Curiosity has been seen through the ages as the impulse that drives our knowledge forward and the temptation that leads us toward dangerous and forbidden waters. Read more...
Curiosity has been seen through the ages as the impulse that drives our knowledge forward and the temptation that leads us toward dangerous and forbidden waters. The question "Why?" has appeared under a multiplicity of guises and in vastly different contexts throughout the chapters of human history. Why does evil exist? What is beauty? How does language inform us? What defines our identity? What is our responsibility to the world? In Alberto Manguel's most personal book to date, the author tracks his own life of curiosity through the reading that has mapped his way.
Manguel chooses as his guides a selection of writers who sparked his imagination. He dedicates each chapter to a single thinker, scientist, artist, or other figure who demonstrated in a fresh way how to ask "Why?" Leading us through a full gallery of inquisitives, among them Thomas Aquinas, David Hume, Lewis Carroll, Rachel Carson, Socrates, and, most importantly, Dante, Manguel affirms how deeply connected our curiosity is to the readings that most astonish us, and how essential to the soaring of our own imaginations.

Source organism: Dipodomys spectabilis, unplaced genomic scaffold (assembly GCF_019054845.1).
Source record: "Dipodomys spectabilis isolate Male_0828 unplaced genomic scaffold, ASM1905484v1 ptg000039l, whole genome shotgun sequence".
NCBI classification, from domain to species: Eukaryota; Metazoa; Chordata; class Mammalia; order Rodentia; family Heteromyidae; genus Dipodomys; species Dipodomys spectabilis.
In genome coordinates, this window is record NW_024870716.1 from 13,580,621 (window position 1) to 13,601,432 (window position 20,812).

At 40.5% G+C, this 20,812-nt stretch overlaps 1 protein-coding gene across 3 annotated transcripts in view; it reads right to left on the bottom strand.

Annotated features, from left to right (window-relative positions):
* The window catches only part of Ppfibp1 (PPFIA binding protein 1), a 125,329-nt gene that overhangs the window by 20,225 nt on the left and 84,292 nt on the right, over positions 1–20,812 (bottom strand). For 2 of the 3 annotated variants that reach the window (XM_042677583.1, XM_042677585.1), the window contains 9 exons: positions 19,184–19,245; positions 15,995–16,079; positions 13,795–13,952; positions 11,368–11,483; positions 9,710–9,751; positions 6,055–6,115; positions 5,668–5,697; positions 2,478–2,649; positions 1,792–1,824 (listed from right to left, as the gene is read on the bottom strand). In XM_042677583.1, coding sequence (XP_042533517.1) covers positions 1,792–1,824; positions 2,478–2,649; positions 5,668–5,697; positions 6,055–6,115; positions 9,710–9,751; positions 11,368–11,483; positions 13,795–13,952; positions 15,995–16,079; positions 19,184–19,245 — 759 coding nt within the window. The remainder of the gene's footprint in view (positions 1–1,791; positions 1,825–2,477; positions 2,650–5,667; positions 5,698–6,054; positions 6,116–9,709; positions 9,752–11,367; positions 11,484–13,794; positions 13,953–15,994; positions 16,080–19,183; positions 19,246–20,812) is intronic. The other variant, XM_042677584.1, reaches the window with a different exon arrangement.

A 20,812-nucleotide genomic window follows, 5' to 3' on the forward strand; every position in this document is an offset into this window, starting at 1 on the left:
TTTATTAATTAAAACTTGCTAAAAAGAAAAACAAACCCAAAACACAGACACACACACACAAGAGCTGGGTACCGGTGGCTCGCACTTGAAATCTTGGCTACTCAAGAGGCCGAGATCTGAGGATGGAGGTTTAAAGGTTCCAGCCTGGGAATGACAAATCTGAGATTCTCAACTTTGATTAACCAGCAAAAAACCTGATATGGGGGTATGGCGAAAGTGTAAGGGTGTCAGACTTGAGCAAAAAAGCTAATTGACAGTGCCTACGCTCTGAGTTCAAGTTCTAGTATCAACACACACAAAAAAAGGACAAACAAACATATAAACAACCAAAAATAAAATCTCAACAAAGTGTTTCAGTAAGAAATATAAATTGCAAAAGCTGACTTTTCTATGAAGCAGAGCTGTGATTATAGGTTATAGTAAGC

- ISBN-13: 9780300184785
- ISBN-10: 0300184786
- Publisher: Yale University Press
- Publish Date: March 2015
- Page Count: 392
- Dimensions: 9.8 x 5.9 x 1 inches
- Shipping Weight: 1.5 pounds
Publishers Weekly® Reviews
- Reviewed in: Publishers Weekly, page .
- Review Date: 2015-01-12
- Reviewer: Staff
The search for knowledge, and the discontents associated with that search, provide a loose pretext for this rambling literary meditation. Manguel (All Men are Liars) frames his text around The Divine Comedy, his model for a soul-shaking inquiry into the cosmos, examining Dante’s approach to a raft of questions about the nature of language, reasoning, animals, acquisitiveness, good and evil, and much more. Along the way he calls in other writers and philosophers, including Aquinas, Hume, Dickens, and Primo Levi, and visits topics such as economic inequality, environmental devastation, the South African Truth and Reconciliation Commission, and language skills among chimpanzees. Manguel’s loose-jointed, free-associative chapters make for a hit-and-miss intellectual tour. At some points, he gets bogged down with ornate self-indulgence, while at others his thoughts focus into sharp, insightful discussions of intriguing themes, such as identity in Alice in Wonderland, the unjust disparagement of the ancient Sophists, and the contrast between the morally coherent punishments in Dante’s hell and the inexplicable torments of Auschwitz. Throughout, Manguel’s main guiding principle seems to be to simply follow his nose to whatever tangentially related topic interests him. The average reader’s curiosity will be piqued by some, though perhaps not all, of the discoveries he makes. Photos. (Mar.)